The Kid was nervous, as any grand jury witness might have been, and he was a little bit fearful. He didn't have any particularly useful information regarding the violent crime that had taken place near his apartment. But suppose the perpetrators thought he did. What might they do if they learned he'd come before a grand jury?
I call him The Kid for a couple of reasons. The first is that "he" was a witness (or an off-stage suspect) before the grand jury on which I recently served and is, by law and ordinary decency, entitled to anonymity. The second is that "he" is not a real person at all, but a composite of several people. "He" has stayed on my mind _ not because of his nervousness and fear but because my own nagging thought: There's a very good chance The Kid won't make it.
My pessimism has nothing to do with any failings of The Kid himself. He might be Young Mr. Perfect, for all I know. But when I heard where he lived, how tough things were for his family, what he did with his spare time, I found my mind racing toward a negative prognosis that left me ashamed and frightened.
Ashamed because I was doing what I accuse racists of doing: looking on a person's outward circumstances and drawing negative conclusions about his potential; frightened by the thought that I might be right.
The thing that kept coming at me during five weeks of grand jury service was how "normal" most of the witnesses and suspects must have been at some earlier time in their lives, how ordinary some of them still seem to be, and how inexorable seems the process that threatens to disconnect them from ordinary life.
Many of the young people whose cases we heard, or who were subpoenaed to testify before us, are manifestly victims of circumstances over which they have imperfect control. They are from parts of town where joining a gang (or a gang-like group) is as much a matter of self-defense as of criminal intent, from neighborhoods where schools are weak, encouragement sporadic and families empty of hope _ where temptation to crime is a constant and where opportunity, though it exists, wears a nearly impenetrable disguise.
I embarked on grand jury service with the hope that I might be able to slow the process at least a little for at least a few. I left it knowing that by the time they are that deeply involved with "the system," it's too late for many of them.
But why should that surprise me? It's what I've been hearing for the better part of a career. Judges would like to do more to help straighten young people out, but by the time the youngsters come to court, it's too late. Colleges would like to do a better job, but the public schools have made the task too difficult. High school teachers would tighten standards, but the elementary schools have wrought too much damage. Even kindergarten teachers tell me about the children they get too late _ because the homes they come from aren't conducive to learning.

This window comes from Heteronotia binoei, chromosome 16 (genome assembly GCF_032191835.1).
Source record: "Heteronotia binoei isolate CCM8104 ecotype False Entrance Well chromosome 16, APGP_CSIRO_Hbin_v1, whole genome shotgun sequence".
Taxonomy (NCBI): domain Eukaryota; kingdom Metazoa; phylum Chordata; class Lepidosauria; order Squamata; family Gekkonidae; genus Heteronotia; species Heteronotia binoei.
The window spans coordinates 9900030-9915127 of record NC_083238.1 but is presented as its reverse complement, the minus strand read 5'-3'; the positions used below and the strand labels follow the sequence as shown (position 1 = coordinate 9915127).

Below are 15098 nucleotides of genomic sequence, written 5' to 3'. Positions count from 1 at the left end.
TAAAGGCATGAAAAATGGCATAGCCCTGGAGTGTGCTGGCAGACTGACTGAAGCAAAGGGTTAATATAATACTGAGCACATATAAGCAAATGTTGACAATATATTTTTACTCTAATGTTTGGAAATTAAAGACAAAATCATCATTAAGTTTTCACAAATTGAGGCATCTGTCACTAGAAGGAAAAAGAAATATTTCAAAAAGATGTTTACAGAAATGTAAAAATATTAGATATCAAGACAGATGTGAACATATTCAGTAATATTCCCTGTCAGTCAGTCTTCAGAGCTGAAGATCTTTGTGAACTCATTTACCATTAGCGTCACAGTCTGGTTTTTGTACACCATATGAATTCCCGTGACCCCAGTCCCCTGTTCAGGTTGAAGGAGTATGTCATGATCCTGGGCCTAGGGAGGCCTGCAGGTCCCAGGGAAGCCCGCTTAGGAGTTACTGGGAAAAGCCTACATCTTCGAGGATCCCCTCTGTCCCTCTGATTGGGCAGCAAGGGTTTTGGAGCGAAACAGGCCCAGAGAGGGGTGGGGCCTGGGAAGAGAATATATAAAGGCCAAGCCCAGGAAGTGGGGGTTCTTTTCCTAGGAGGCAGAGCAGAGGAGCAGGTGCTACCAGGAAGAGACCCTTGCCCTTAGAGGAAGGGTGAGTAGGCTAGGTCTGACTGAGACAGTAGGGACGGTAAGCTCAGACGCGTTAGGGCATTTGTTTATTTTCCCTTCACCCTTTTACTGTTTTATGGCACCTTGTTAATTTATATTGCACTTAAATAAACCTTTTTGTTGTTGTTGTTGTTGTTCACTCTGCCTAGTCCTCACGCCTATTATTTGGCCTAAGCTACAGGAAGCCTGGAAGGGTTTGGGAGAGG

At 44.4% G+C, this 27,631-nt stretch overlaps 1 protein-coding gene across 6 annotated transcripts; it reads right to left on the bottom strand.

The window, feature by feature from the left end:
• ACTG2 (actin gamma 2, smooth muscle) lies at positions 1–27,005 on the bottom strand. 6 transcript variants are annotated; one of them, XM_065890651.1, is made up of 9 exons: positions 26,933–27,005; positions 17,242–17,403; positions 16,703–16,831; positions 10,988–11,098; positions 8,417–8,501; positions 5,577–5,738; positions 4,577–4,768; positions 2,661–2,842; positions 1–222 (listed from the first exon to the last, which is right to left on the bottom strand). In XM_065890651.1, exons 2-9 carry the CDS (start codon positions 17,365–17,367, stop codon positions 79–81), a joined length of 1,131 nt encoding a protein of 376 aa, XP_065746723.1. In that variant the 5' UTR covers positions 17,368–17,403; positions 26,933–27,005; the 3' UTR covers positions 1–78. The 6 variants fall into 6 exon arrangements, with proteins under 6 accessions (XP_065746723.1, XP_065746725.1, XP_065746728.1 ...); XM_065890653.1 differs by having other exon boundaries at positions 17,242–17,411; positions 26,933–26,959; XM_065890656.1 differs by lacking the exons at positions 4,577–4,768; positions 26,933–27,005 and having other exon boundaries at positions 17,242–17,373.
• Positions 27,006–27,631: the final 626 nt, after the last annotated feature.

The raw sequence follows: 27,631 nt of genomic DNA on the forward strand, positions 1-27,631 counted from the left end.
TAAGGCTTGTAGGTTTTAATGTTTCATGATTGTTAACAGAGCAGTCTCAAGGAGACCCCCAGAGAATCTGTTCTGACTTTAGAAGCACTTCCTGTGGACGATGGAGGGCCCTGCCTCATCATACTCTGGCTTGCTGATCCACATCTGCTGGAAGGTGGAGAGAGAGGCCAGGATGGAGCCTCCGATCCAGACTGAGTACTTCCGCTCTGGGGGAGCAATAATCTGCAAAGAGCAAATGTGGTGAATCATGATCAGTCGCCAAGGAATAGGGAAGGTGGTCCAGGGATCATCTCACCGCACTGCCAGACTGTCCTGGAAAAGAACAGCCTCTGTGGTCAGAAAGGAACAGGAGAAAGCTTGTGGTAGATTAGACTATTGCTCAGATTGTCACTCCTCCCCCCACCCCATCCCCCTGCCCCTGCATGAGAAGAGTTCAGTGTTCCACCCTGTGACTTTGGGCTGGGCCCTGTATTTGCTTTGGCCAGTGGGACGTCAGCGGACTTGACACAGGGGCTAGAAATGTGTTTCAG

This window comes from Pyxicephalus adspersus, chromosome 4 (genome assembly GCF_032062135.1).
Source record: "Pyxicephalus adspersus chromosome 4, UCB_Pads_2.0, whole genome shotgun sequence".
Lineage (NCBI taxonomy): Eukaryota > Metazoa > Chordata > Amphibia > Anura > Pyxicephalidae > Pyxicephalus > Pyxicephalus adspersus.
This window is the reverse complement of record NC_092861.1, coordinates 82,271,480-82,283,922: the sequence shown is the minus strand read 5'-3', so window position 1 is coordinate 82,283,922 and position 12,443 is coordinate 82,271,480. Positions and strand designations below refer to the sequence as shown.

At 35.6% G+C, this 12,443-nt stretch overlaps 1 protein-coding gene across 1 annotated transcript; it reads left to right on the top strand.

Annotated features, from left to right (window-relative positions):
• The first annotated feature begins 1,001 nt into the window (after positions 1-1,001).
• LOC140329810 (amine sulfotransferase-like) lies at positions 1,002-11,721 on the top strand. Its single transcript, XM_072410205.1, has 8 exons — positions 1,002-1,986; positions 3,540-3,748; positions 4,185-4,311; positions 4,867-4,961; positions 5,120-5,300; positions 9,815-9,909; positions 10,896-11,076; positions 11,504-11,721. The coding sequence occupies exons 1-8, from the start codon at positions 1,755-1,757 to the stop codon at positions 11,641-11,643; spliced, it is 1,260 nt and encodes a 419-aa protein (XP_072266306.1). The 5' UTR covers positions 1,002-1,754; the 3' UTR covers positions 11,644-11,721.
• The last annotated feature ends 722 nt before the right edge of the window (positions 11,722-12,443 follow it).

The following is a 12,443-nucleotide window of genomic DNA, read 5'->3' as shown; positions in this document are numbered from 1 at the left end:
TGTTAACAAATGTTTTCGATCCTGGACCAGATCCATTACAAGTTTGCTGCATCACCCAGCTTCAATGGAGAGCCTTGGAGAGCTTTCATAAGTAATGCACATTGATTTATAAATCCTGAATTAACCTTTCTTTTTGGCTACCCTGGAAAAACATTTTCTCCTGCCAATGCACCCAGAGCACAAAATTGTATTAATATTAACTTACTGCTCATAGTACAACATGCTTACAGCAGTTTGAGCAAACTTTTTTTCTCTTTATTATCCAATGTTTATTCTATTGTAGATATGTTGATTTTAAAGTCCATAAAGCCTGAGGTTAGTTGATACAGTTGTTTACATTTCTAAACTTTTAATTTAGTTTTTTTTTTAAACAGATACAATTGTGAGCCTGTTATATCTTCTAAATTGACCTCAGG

But, if every point is too late, isn't that just another way of saying these young people are hopeless and might as well be left to their fate?
Maybe not. Many youngsters who may be too late to be rescued by "the system" _ that is, by public officials and governmental institutions _ may still have their lives transformed by those whose motivation is personal, not institutional.
That is why some of us remain cautiously optimistic about so-called faith-based initiatives. People who are driven by religious belief are often able to transform lives because their spirituality can reach where government can't _ and shouldn't. It may be that the children I worry about are reachable only at this deeper, spiritual level.
But it isn't just faith-based efforts that are needed. What seems increasingly clear to me is that the sort of rescue I'm thinking of requires the intervention not merely of institutions, but of people _ of us. A lot of us. A movement of us.
Try this analogy. We recognize that it's the job of the sanitation department, the parks department and the bureau of public works to keep our cities clean and safe. But sometimes we are confronted with a mess so ugly and so dangerous to the public health, that we take the extraordinary step of organizing ourselves to clean it up.
The Kid is in trouble, and he's a danger to our health and our future. We need to get organized.
William Raspberry is a Washington Post columnist.
Washington Post Writers Group